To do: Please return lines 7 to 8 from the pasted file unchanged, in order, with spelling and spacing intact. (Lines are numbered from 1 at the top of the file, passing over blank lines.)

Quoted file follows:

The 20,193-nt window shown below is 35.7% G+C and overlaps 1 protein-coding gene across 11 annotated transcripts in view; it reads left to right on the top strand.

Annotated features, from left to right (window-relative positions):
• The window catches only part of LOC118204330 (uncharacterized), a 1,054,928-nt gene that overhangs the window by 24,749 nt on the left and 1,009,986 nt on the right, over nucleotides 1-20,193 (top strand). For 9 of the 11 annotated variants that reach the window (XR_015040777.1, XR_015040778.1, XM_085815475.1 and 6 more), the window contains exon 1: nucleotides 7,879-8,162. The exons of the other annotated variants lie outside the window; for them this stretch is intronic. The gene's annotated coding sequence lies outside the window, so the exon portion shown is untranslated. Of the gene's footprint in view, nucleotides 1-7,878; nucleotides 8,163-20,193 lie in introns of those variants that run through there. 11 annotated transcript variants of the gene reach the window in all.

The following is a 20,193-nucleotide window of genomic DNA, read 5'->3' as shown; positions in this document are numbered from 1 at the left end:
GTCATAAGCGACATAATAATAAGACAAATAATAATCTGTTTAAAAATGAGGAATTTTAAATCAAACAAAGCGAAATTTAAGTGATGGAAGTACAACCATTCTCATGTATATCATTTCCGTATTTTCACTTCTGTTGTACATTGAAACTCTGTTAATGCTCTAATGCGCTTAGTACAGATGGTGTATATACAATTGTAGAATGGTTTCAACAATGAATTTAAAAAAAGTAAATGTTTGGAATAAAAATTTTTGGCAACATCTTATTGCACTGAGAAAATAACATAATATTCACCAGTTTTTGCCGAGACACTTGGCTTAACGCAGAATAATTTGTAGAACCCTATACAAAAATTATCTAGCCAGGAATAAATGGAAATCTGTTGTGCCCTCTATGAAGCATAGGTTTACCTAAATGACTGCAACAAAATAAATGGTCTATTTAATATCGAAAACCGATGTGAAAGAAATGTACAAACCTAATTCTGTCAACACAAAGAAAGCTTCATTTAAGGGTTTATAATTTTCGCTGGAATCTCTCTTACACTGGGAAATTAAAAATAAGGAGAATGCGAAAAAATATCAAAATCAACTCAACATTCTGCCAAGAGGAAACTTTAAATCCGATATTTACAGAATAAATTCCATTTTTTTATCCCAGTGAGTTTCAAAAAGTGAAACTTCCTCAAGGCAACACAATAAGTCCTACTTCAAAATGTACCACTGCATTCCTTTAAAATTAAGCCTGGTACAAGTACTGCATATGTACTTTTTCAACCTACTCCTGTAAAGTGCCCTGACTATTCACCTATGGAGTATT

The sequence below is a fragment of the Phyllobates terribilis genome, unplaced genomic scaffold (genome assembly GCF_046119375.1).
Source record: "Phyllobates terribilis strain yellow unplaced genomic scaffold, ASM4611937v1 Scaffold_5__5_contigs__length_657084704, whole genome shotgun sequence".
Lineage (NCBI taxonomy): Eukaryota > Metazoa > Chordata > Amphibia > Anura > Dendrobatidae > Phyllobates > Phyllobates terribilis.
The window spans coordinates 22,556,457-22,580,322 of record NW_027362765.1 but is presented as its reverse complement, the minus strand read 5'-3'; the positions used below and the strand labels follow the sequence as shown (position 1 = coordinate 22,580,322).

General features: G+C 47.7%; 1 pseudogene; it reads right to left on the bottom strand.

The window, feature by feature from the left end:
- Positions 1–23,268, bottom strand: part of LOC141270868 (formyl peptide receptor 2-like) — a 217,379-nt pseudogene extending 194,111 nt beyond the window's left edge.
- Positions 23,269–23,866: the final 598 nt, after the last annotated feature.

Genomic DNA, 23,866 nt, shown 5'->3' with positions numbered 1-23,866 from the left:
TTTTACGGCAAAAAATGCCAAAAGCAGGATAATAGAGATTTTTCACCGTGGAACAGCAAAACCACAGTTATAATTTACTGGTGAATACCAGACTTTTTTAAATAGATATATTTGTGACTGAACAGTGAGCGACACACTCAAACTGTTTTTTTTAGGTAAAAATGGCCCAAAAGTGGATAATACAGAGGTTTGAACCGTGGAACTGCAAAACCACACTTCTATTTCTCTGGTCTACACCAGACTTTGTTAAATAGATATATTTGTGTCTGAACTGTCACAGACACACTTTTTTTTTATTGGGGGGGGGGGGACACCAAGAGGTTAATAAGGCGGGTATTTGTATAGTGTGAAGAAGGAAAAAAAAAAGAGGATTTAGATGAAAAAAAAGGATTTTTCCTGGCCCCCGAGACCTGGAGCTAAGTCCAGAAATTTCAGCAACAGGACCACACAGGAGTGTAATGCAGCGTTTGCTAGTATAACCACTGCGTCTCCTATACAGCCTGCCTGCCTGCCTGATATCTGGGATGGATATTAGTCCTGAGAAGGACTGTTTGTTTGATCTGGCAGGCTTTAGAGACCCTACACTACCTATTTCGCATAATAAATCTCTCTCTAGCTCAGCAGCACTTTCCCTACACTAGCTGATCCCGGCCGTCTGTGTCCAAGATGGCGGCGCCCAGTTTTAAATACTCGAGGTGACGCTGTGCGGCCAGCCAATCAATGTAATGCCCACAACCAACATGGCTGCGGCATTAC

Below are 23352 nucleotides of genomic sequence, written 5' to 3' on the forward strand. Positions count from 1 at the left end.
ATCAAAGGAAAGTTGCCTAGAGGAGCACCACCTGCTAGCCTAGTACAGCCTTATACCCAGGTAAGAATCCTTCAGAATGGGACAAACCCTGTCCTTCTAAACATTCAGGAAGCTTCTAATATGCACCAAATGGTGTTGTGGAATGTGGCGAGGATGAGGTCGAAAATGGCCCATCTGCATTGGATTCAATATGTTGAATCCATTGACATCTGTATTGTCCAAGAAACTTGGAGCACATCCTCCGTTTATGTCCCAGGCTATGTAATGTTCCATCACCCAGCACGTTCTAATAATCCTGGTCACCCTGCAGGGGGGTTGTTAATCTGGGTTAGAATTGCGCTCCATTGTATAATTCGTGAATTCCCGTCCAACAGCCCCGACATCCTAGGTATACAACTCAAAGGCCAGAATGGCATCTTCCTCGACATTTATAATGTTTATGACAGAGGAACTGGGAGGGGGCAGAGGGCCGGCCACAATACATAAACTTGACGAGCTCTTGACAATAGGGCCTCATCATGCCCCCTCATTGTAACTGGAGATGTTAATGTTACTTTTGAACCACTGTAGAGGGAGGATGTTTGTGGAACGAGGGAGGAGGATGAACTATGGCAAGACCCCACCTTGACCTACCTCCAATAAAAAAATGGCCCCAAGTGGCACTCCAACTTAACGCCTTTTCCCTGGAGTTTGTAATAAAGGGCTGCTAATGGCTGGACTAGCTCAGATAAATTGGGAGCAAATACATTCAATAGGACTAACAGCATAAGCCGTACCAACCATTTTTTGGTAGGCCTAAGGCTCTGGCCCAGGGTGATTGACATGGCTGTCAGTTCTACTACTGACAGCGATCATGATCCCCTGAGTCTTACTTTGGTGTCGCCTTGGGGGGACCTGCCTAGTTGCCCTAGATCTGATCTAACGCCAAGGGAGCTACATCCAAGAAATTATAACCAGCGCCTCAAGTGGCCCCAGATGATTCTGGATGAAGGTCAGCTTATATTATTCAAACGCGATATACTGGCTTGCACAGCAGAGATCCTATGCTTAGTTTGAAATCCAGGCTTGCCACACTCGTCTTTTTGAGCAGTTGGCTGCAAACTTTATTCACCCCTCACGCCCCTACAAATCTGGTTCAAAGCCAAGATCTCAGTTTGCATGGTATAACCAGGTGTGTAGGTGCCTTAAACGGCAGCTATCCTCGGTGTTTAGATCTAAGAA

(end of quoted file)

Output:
Source record: "Phyllobates terribilis strain yellow unplaced genomic scaffold, ASM4611937v1 Scaffold_5__5_contigs__length_657084704, whole genome shotgun sequence".
Lineage (NCBI taxonomy): Eukaryota > Metazoa > Chordata > Amphibia > Anura > Dendrobatidae > Phyllobates > Phyllobates terribilis.